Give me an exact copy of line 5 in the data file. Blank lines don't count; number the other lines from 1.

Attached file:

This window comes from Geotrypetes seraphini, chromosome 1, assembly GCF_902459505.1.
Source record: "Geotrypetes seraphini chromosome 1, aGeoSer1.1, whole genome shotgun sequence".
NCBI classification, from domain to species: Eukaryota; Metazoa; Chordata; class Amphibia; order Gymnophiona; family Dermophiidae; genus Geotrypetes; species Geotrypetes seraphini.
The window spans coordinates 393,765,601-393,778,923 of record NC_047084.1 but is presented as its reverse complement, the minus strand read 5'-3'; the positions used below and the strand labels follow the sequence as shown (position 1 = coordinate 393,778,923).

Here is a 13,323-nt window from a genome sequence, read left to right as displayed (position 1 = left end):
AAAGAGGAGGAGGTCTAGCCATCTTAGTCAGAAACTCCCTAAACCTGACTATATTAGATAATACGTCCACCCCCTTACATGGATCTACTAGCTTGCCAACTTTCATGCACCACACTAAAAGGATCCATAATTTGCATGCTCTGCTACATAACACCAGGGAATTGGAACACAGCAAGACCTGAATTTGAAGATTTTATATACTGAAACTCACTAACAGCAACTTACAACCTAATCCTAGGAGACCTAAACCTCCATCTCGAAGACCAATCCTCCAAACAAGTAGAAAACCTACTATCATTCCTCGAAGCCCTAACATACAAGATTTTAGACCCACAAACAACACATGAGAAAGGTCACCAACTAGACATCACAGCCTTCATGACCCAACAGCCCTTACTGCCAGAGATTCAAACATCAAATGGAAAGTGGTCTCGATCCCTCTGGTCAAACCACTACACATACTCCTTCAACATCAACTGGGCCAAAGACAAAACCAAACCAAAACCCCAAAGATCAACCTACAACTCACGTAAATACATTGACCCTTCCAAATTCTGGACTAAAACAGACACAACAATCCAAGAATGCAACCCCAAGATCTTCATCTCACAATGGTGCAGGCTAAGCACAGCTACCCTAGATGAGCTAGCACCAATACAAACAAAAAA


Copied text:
Here is a 13,323-nt window from a genome sequence, read left to right as displayed (position 1 = left end):